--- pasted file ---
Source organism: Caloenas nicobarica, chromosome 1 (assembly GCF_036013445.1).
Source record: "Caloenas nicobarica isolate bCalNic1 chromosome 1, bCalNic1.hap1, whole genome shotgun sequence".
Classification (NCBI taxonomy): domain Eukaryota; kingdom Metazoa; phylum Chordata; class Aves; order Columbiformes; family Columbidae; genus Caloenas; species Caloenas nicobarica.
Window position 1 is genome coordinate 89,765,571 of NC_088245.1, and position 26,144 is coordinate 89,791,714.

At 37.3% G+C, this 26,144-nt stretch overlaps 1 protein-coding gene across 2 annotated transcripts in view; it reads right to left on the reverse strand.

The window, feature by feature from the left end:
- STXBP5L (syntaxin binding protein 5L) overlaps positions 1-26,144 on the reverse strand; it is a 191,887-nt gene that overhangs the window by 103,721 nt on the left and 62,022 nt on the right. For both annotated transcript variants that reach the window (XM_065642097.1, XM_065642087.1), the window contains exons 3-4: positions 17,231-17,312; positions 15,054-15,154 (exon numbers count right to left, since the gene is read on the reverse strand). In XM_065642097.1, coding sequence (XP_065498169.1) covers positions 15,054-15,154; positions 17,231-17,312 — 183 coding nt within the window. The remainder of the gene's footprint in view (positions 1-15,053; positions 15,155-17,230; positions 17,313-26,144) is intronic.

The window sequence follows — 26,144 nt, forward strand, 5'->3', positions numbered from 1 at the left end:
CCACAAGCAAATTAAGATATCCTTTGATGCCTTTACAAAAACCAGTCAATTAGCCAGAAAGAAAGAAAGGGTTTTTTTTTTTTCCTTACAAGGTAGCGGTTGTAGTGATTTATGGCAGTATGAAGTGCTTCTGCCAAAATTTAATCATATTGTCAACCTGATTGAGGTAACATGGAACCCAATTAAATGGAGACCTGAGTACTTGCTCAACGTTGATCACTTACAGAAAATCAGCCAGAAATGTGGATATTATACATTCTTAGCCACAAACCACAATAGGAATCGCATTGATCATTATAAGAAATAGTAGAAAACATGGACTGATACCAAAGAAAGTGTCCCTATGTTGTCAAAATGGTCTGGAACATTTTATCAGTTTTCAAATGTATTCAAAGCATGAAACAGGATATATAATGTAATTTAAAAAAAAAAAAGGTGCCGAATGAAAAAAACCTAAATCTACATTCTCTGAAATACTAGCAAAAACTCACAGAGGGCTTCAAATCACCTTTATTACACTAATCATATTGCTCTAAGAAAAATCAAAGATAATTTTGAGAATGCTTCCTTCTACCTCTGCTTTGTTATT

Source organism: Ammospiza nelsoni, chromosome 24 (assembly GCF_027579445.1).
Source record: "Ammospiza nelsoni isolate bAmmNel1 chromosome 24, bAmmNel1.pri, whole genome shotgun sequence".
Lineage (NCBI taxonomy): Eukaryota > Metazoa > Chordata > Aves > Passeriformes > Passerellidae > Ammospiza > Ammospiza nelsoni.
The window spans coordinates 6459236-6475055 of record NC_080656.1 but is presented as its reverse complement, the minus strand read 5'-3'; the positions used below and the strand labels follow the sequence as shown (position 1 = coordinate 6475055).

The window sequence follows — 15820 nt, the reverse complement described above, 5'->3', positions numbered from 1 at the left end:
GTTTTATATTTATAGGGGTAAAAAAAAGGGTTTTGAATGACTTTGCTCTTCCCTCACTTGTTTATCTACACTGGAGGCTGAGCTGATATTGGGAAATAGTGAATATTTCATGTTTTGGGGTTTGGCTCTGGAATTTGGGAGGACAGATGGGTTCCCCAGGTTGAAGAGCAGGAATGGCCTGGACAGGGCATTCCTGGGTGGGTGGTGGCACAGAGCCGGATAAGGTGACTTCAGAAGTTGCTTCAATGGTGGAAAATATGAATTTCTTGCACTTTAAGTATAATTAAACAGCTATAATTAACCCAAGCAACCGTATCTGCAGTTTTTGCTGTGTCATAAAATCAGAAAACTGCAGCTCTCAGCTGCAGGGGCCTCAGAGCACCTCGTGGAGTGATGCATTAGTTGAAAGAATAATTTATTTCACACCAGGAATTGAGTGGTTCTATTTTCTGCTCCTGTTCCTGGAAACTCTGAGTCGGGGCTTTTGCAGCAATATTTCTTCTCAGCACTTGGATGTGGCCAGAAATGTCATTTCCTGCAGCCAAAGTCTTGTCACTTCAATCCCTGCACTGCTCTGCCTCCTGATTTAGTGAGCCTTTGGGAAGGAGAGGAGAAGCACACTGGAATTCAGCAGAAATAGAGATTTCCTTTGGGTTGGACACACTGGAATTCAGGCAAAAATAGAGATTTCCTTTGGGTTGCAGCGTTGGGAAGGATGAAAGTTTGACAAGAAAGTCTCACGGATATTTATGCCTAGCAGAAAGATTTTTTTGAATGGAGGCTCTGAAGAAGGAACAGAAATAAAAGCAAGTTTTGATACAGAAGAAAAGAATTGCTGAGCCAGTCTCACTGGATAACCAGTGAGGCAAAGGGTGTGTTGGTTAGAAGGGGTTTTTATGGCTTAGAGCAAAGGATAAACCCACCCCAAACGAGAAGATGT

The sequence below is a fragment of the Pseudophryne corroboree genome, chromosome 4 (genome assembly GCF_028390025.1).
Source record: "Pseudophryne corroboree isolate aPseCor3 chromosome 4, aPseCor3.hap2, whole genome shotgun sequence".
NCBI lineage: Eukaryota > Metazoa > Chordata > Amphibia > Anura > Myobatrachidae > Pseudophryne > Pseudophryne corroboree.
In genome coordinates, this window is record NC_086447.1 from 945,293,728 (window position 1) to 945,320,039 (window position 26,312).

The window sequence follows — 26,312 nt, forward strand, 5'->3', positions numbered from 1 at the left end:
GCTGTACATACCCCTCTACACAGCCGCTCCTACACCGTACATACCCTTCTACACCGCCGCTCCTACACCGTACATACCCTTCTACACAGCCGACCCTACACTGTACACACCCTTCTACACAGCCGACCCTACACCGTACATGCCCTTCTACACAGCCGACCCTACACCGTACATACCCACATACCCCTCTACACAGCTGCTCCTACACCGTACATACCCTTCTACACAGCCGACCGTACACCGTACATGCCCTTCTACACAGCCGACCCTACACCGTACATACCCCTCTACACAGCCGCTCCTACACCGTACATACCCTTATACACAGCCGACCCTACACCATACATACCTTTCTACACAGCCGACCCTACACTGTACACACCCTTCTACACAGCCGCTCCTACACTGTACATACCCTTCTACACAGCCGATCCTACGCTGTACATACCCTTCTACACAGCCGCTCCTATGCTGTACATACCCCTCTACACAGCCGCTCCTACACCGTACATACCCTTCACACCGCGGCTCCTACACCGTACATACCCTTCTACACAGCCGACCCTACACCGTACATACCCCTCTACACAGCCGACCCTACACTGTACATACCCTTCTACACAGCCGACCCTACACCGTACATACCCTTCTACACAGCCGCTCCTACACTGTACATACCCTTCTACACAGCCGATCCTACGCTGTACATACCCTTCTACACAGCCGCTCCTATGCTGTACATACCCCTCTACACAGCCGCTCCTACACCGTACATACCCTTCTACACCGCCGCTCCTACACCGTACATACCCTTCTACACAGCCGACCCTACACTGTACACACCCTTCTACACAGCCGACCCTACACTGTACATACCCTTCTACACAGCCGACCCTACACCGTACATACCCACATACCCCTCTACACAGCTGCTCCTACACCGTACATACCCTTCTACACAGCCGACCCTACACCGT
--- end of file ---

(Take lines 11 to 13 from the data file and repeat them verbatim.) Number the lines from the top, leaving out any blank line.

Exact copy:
Source record: "Ammospiza nelsoni isolate bAmmNel1 chromosome 24, bAmmNel1.pri, whole genome shotgun sequence".
Lineage (NCBI taxonomy): Eukaryota > Metazoa > Chordata > Aves > Passeriformes > Passerellidae > Ammospiza > Ammospiza nelsoni.
The window spans coordinates 6459236-6475055 of record NC_080656.1 but is presented as its reverse complement, the minus strand read 5'-3'; the positions used below and the strand labels follow the sequence as shown (position 1 = coordinate 6475055).